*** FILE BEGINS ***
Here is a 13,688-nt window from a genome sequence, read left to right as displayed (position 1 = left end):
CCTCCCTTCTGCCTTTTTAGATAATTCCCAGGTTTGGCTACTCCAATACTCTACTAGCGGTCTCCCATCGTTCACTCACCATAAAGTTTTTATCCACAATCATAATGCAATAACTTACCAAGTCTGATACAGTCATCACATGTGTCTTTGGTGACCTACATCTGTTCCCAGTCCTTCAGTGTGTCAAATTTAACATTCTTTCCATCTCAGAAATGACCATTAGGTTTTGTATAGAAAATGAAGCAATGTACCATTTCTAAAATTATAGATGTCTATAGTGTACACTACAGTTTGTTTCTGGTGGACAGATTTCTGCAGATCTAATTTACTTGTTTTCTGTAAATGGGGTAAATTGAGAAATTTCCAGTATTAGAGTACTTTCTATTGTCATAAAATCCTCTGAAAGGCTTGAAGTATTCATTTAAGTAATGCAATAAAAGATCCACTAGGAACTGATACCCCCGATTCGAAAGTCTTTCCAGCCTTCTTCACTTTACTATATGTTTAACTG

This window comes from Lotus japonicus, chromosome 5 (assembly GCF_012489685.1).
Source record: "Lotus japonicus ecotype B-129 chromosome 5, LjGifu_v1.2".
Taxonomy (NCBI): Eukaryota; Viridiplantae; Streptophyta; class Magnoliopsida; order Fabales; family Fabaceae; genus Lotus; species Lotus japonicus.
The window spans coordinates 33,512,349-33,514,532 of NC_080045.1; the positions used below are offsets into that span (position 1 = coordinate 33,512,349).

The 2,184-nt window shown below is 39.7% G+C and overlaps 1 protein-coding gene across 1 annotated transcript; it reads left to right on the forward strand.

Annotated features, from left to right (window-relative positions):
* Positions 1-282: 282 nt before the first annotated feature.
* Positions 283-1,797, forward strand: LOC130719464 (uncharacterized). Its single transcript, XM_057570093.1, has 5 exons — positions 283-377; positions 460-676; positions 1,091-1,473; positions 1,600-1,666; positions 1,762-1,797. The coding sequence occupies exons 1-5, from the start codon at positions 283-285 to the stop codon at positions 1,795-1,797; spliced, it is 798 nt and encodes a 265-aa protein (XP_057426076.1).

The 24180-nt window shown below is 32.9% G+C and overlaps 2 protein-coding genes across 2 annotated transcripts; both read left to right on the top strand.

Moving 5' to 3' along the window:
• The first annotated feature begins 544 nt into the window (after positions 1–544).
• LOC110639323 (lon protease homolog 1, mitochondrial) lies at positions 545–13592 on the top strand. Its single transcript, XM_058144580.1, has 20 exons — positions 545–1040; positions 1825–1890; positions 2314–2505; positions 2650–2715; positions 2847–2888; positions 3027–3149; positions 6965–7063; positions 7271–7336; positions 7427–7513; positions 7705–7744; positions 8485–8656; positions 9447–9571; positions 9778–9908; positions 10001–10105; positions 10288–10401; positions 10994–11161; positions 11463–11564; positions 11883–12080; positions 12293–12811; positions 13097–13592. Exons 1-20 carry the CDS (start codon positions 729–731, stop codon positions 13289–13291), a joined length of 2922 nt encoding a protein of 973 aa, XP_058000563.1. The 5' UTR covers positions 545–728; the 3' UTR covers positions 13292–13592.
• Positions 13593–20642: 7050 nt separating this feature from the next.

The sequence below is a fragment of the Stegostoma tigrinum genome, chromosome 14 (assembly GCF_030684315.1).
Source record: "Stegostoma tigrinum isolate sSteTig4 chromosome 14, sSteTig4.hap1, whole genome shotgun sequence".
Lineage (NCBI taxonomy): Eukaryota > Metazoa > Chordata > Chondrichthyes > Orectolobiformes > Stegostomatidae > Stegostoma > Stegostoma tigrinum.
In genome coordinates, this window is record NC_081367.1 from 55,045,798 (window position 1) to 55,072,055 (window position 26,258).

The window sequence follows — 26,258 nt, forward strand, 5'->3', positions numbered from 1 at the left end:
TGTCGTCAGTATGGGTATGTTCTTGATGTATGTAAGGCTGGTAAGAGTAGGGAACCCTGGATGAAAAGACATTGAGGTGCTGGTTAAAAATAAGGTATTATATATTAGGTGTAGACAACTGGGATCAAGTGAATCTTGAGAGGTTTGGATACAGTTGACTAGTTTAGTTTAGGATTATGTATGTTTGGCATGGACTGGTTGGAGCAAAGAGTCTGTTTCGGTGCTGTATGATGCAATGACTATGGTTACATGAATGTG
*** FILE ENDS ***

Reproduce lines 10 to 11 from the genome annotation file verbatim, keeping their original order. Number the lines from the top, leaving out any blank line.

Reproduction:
* Positions 283-1,797, forward strand: LOC130719464 (uncharacterized). Its single transcript, XM_057570093.1, has 5 exons — positions 283-377; positions 460-676; positions 1,091-1,473; positions 1,600-1,666; positions 1,762-1,797. The coding sequence occupies exons 1-5, from the start codon at positions 283-285 to the stop codon at positions 1,795-1,797; spliced, it is 798 nt and encodes a 265-aa protein (XP_057426076.1).

The 24180-nt window shown below is 32.9% G+C and overlaps 2 protein-coding genes across 2 annotated transcripts; both read left to right on the top strand.